Tuesday, May 28, 2013
Whether a state’s parens patriae action is removable as a “mass action” under the Class Action Fairness Act when the state is the sole plaintiff, the claims arise under state law, and the state attorney general possesses statutory and common-law authority to assert all claims in the complaint.
You can find a link to the Fifth Circuit’s decision below and the cert-stage briefing at SCOTUSblog’s case file.
It will be the second Supreme Court case to interpret CAFA in as many Terms, following the decision this March in Standard Fire Insurance Co. v. Knowles.
Wednesday, April 17, 2013
Jaime Dodge (University of Georgia) has posted Disaggregative Mechanisms: The New Frontier of Mass-Claims Resolution Without Class Actions to SSRN.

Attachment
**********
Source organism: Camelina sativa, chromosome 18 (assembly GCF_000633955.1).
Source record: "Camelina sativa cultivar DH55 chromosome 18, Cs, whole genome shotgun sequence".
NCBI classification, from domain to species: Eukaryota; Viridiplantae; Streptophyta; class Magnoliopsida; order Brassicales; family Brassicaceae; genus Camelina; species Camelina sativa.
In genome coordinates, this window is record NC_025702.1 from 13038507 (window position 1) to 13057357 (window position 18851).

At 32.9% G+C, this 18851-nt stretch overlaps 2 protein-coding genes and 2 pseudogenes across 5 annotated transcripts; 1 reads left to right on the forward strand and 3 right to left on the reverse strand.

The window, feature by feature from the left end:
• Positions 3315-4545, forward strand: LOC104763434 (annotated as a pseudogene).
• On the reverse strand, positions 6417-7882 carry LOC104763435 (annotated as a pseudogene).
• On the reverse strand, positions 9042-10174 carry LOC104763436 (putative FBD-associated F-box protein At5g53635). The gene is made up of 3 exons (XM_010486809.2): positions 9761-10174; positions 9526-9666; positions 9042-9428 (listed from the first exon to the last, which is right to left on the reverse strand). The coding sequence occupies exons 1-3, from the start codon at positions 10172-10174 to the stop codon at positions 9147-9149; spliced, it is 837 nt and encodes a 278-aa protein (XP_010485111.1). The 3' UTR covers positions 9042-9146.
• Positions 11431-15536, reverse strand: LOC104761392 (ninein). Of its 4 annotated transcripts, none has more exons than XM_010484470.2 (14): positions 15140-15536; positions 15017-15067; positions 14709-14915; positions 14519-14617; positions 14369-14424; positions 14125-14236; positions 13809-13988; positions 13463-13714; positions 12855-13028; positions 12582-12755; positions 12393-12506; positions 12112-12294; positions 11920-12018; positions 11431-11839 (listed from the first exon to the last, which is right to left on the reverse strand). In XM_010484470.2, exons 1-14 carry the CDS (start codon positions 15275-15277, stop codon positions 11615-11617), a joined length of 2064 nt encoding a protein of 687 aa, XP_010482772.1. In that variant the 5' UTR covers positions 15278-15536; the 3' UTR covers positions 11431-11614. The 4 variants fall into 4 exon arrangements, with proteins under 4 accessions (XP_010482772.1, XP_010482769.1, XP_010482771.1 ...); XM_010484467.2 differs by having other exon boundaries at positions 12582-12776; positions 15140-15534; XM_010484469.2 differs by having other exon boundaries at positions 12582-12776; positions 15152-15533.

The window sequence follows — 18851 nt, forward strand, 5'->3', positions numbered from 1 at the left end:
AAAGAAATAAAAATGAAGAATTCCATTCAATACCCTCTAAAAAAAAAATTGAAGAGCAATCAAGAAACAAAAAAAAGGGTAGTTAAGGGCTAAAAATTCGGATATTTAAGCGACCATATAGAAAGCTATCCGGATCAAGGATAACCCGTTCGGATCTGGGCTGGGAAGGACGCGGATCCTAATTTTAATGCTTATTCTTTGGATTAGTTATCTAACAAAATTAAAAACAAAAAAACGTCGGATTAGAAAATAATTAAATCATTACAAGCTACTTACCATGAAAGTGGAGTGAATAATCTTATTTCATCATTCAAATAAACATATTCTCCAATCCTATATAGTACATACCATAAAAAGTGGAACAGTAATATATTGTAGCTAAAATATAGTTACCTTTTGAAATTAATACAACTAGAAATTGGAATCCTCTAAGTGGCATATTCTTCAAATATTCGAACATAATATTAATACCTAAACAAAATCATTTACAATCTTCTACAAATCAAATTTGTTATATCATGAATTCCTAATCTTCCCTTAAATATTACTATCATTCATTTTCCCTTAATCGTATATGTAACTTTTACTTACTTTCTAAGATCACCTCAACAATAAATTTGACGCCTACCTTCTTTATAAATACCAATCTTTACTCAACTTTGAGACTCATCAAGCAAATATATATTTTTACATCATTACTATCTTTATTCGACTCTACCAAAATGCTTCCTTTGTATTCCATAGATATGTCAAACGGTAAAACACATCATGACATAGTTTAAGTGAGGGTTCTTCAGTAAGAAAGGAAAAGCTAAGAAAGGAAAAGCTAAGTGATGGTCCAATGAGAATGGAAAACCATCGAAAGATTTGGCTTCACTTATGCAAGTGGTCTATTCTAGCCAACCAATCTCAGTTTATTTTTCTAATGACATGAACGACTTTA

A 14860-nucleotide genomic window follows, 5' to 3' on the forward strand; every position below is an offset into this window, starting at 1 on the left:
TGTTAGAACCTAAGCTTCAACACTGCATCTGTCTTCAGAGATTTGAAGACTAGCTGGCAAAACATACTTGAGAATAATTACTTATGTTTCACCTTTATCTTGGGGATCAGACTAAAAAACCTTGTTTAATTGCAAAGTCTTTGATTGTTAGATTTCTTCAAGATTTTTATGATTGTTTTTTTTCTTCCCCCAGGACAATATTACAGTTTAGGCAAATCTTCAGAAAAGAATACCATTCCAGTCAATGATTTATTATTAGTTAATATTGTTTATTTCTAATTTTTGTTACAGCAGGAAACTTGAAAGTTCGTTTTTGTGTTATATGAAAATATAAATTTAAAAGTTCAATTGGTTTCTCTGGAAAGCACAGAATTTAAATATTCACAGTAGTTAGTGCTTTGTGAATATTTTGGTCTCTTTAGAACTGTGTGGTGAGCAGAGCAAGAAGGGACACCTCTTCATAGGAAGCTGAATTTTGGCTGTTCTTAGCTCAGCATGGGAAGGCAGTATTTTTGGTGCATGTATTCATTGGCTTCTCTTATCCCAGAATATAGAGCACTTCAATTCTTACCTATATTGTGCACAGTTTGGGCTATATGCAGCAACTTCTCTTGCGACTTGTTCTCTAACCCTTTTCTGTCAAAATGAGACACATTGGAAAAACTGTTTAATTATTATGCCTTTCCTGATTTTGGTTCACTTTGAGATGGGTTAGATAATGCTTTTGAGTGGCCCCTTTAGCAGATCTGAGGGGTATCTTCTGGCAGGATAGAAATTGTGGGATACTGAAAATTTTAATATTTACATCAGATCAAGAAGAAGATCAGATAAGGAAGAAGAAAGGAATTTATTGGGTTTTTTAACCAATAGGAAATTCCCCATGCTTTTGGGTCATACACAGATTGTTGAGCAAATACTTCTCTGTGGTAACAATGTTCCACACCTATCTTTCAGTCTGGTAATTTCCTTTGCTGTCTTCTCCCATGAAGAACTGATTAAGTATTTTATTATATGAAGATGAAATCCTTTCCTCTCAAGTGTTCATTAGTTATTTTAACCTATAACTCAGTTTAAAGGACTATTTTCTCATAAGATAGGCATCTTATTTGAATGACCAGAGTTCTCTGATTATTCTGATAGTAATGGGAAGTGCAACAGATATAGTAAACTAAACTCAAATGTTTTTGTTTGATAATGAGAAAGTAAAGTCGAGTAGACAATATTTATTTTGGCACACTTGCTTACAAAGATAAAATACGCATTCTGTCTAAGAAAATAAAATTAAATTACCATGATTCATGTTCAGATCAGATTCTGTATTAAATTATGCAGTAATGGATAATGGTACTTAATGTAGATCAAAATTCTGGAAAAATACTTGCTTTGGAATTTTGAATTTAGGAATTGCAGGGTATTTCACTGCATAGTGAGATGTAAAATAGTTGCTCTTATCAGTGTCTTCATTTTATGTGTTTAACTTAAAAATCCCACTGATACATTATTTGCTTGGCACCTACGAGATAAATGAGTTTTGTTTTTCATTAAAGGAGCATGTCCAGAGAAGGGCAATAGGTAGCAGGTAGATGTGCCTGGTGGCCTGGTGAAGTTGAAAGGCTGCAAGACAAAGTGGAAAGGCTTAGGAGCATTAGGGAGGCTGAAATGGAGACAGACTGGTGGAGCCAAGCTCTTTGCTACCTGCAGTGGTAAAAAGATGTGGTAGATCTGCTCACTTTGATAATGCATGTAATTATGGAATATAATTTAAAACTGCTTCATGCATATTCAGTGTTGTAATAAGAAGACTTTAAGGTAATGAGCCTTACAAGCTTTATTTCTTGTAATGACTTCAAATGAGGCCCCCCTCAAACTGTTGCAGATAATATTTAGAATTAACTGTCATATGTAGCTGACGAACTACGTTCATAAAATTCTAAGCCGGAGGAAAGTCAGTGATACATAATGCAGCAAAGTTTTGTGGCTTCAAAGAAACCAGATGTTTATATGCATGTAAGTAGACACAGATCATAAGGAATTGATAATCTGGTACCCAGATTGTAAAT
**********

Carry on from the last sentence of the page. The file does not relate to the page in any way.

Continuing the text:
Aggregation has long been viewed as the primary if not sole vehicle for mass claims resolution. For a half-century, scholars have consistently viewed the consolidated litigation of similar claims through joinder, class actions and more recently multi-district litigation as the only mechanism for efficiently resolving mass claims. In this Article, I challenge that long-standing and fundamental conception. The Article seeks to reconceptualize our understanding of mass claims resolution, arguing that we are witnessing the birth of a second, unexplored branch of mass claims resolution mechanisms — which I term “disaggregative” dispute resolution systems because they lack the traditional aggregation of common questions that has been the hallmark of traditional mass claims litigation. Disaggregation returns to a focus on the individual akin to that of the single-plaintiff system, but uses either procedural or substantive streamlining, or a shift of costs to the defendant, to correct the asymmetries that prompted the creation of class actions. Many of our most innovative claims structures — from the BP GCCF and the fund created in the wake of the Costa Concordia disaster, to the common single-plaintiff arbitration clauses in consumer and employment agreements — use this new, bottom-up model of disaggregative mass claims resolution instead of the familiar top-down aggregative model.